My previous post was about my perception that there is nothing new in theology; every idea has been proposed and explored. (Of course, I’m not counting totally crackpot ideas, but even those seem to be recycled.)
Theology has always had four main tasks. The first two are critical. First, theology examines teachings labeled “Christian” to discern whether they are or aren’t. Second, theology categorizes teachings/doctrines into levels of importance: essential, non-essential, opinion only.
The second two tasks are constructive. First (or third), theology attempts to create faithful doctrines that express in a unified way the truths of revelation which often are expressed (in revelation) in diverse ways. For example, the doctrine of the Trinity is theology’s unification of biblical monotheism and testimony to three persons as God. The doctrine of the Trinity is not revealed; it is constructed out of revelation. Once it was constructed it became impossible to regard God any other way without doing violence to revelation. Second (or fourth),theology attempts to articulate those faithful and true doctrines in relevant ways to contemporary cultures–to make them intelligible to contemporary people.
If my previous post was correct, it would seem that the first constructive task is finished. Think of any “new” doctrine and I will tell you why it’s not new at all. (Okay, well, it might not be quite as simple or easy as that, but in most cases I or another historical theologian can show you that it has precursors.)
So what’s left for theology to do–beyond criticize and articulate? Where’s the creativity in contemporary theology–beyond simply re-stating old ideas in new, more relevant ways?
First, let me say that I remain open to the possibility of completely “new light” breaking forth from God’s Word. I’m just pessimistic about it ever being really new unless it involves a new revelation which is not what I’m talking about here (or in my previous post).
Second, I think some old ideas can be and are articulated in ways that make them more acceptable. Here I’m not just talking about “dressing.” I’m talking about alteration of how the old ideas are constructed. Let me give a couple examples.When Gottfried Thomasius (d. 1875) proposed what came to be called “kenotic Christology” it was fraught with problems and widely rejected as seriously harming the doctrine of God if not the deity of Christ. However, English kenotic theologians such as Peter Taylor Forsyth (d. 1921) fixed those problems (e.g., in the Person and Work of Jesus Christ).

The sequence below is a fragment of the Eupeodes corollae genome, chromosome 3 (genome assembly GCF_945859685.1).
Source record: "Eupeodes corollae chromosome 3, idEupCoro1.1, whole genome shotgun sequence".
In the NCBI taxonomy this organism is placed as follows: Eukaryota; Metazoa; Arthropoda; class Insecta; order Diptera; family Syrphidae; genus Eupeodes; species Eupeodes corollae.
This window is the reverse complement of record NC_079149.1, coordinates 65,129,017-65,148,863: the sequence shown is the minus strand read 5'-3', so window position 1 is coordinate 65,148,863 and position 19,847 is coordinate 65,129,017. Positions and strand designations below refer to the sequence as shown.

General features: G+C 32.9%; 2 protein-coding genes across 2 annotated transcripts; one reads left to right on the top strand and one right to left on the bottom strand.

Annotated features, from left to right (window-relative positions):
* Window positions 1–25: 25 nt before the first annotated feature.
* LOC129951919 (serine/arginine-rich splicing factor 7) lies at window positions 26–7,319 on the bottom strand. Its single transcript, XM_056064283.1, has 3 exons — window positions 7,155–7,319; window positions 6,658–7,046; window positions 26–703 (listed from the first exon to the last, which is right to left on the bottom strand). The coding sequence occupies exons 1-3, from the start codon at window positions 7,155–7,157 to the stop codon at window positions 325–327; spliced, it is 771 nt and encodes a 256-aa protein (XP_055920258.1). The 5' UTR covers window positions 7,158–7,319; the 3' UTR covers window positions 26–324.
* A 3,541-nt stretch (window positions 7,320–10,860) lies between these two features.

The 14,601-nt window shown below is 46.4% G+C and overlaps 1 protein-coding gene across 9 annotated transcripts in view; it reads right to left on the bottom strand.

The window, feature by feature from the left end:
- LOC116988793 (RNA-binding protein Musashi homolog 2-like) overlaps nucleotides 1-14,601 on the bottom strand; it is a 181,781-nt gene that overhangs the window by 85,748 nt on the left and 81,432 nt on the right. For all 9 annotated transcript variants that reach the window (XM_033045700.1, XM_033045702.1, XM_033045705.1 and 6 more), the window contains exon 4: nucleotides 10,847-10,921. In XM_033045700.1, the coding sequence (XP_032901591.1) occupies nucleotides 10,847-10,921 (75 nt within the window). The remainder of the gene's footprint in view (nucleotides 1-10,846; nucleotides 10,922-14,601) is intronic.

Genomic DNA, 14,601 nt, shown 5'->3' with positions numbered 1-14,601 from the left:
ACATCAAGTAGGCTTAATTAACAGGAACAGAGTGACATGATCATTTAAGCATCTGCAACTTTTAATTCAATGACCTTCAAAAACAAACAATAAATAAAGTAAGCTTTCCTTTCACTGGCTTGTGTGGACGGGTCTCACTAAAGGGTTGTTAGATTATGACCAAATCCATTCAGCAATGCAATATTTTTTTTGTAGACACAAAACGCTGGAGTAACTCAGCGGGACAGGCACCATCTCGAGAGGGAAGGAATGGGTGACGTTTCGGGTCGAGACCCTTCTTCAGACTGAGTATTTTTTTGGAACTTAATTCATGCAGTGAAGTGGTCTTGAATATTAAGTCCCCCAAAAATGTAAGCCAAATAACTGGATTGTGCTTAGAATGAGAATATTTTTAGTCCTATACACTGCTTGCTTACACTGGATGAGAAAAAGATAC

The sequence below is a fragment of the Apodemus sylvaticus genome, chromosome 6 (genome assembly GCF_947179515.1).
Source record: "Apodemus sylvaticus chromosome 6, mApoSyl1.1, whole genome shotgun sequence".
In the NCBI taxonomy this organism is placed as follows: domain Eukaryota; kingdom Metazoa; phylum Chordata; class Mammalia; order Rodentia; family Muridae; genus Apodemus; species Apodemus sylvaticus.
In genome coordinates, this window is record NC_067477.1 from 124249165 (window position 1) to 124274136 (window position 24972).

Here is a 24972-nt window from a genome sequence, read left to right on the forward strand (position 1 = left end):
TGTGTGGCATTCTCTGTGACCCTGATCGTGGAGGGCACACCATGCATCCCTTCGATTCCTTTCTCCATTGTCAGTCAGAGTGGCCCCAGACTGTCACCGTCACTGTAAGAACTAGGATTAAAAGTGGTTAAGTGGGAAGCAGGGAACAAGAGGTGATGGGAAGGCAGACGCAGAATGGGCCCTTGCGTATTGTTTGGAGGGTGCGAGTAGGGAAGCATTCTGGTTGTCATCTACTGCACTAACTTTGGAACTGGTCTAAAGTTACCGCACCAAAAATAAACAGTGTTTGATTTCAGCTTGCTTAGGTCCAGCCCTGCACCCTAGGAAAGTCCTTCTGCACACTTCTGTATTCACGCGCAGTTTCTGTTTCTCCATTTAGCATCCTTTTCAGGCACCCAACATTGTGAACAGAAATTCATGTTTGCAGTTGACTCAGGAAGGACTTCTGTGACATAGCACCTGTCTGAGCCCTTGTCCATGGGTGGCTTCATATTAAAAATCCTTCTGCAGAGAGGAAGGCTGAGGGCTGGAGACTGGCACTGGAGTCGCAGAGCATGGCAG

When so-called “open theism” first appeared among evangelicals in the late 20th century it had some serious defects. What was called open theism had been proposed before and those defects had hindered its acceptance by many sympathetic people. Greg Boyd, however, re-articulated open theism in a way that made it more acceptable because, as he articulates it, it isn’t about any limitation of God but about the future.
In my current opinion (open to change as these are just my musings), it is highly unlikely that any totally new ideas will emerge in Christian theology. (Notice I said “IN Christian theology” by which I exclude new ideas emerging from non-Christian cults, prophets, gurus, etc.) Everything has been proposed somewhere, sometime by someone. However, new life can be breathed into some older ideas by people like Forsyth and Boyd. I take it that is what Tom Wright is doing. So far I haven’t seen anything totally new in his writings and I don’t think he intends to propose anything totally new. What’s new is the brilliant and scholarly ways he “fixes” some of the problems of previously proposed ideas and the ways in which he supports them with biblical scholarship.
So what does the future of Christian theology look like? It will continue to perform its critical tasks. It will continue to explore traditional ideas/doctrines/models of God and attempt to make fruitful ones more intelligible and acceptable to faithful people of God. And it will attempt to find new ways to express traditional ideas/doctrines/models of God such as the Trinity so that they are understandable by contemporary people in many different culture.